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St. Lawrence County school superintendents explore merger effects

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Cash-strapped school districts in St. Lawrence County have started to take a closer look at the pros and cons of merging, mainly because they no longer can rely on state aid to keep them afloat.

When 18 area school superintendents meet today, they’re expected to discuss a 13-page document prepared by Canton Central School District Superintendent William A. Gregory that analyzes how school mergers could affect the region’s public school districts and their students.

“It’s a very, very difficult process,” Mr. Gregory said. “The state is really forcing us to go this direction. I think we need to at least begin this discussion process.”

Among other factors, the report identifies the financial incentives the state offers to public school districts that proceed with mergers.

Those include an increase in operating aid each year for 14 years, beginning with a 40 percent increase for each of the first five years of a merger. That’s followed by a reduction of 4 percent for the next nine years until the incentive aid is phased out.

When school districts with different tax rates merge, incentive aid is used to even out and stabilize the tax rate.

For Canton Central, incentive aid would provide a total of $18.6 million over the 14-year period. The amount is based on the 2006-07 state operating aid base-line calculation for each district.

The incentive aid totals for neighboring central school districts that could merge with Canton: $6.6 million for Hermon-DeKalb, $7.9 million for Lisbon, $11.6 million for Madrid-Waddington and $16.7 million for Potsdam.

Potsdam Superintendent Patrick H. Brady said mergers offer financial perks in the short term, but districts have to consider the long-term costs.

“In the immediate there is a savings, but we’re also forced to look at whether we will be saving money in the long run,” Mr. Brady said.

From an academic perspective, he said, school mergers are appealing. Combined districts can offer more Advanced Placement classes, multiple foreign languages, more electives, stronger music, art and theater programs, gifted and talented programs, specialized services for students with special needs and student support services.

“The studies do show that school mergers are able to provide more educational opportunities or save existing ones,” Mr. Brady said.

Much of the data in Mr. Gregory’s report came from the 2011 consolidation and shared services report launched by St. Lawrence-Lewis Board of Cooperative Educational Services on behalf of the 18 component school districts.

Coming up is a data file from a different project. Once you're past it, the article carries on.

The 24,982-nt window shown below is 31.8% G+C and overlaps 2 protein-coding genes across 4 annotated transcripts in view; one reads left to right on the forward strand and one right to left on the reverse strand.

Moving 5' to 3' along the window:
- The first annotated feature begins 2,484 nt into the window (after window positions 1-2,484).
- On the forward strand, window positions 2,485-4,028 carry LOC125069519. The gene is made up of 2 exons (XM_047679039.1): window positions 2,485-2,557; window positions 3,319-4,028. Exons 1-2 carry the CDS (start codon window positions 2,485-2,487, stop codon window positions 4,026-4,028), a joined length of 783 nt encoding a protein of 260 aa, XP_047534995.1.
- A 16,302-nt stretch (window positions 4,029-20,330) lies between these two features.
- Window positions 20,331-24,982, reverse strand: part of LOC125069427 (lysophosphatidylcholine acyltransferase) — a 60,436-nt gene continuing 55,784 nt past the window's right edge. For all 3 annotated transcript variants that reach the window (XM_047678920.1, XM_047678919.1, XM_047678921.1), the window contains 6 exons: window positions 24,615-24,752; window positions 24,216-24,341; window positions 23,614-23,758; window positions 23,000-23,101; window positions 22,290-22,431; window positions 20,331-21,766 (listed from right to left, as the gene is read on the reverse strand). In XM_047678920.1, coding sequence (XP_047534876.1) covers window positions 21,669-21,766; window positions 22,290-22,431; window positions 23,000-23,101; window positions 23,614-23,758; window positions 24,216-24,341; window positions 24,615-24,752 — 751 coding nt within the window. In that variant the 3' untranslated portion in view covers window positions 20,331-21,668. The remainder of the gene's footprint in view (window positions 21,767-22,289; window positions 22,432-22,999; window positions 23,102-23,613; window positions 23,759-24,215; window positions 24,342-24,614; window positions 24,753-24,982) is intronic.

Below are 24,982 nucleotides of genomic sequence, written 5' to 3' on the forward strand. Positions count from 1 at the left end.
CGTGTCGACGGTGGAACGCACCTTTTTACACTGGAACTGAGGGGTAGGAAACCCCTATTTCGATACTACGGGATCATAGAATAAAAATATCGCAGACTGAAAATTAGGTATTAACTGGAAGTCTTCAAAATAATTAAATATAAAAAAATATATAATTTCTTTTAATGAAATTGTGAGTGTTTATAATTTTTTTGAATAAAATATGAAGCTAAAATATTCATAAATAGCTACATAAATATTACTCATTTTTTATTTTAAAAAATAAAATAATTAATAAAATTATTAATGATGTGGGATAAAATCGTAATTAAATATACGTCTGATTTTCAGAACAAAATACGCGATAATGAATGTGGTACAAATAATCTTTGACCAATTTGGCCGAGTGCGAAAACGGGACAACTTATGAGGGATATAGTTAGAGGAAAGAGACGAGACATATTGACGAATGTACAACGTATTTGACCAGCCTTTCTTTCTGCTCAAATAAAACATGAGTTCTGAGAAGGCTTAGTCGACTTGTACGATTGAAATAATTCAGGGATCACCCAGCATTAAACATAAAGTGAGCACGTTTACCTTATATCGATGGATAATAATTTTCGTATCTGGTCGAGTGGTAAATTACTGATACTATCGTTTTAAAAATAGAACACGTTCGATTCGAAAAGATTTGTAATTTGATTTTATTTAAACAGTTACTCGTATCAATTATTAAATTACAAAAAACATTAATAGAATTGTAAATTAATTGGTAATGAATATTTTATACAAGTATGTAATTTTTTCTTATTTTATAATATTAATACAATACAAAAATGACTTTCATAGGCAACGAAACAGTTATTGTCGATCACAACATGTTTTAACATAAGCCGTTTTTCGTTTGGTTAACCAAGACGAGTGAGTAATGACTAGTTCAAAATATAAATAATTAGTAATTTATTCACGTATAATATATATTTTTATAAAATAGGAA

Declining student enrollments over the past two decades means there’s enough space at existing school buildings to accommodate different school merger scenarios.

BOCES Superintendent Thomas R. Burns said Gov. Andrew M. Cuomo’s visit to Potsdam last week helped convince him that the state has no intention of revising the existing state aid formula so that more money is funneled to high-needs school districts.

“It convinced me even more that he’s not going to address state aid or our insolvency issues. It’s not so much what he said, but what he didn’t say,” Mr. Burns said. “We are on our own.”

He said he agrees that districts need to take a proactive approach in devising a plan for the future that includes something besides cutting teachers, classes and programs.

Mr. Burns said he understands that consolidating school districts is a difficult option, because communities are wary of change and concerned about losing the identity of their school district.

“I think local communities have to go through the equivalent of the grieving process, including denial and acceptance. Nobody wants to give up what they’ve had,” he said.

The merger process takes roughly two years and starts with the school boards in the affected districts holding a joint meeting to decide if they want to proceed with a formal study. If a decision is made to move forward, a feasibility study is undertaken to describe how the combined districts would operate and the fiscal implications.

The state education commissioner would assess public support to decide whether to authorize a reorganization.

State law requires each of the school districts to hold a public referendum that allows community members to vote on the proposed merger. The final step involves the commissioner determining whether to proceed with legal steps to implement the merger.

“It takes a lot of cooperation, coordination and effort on everyone’s part,” Mr. Gregory said.

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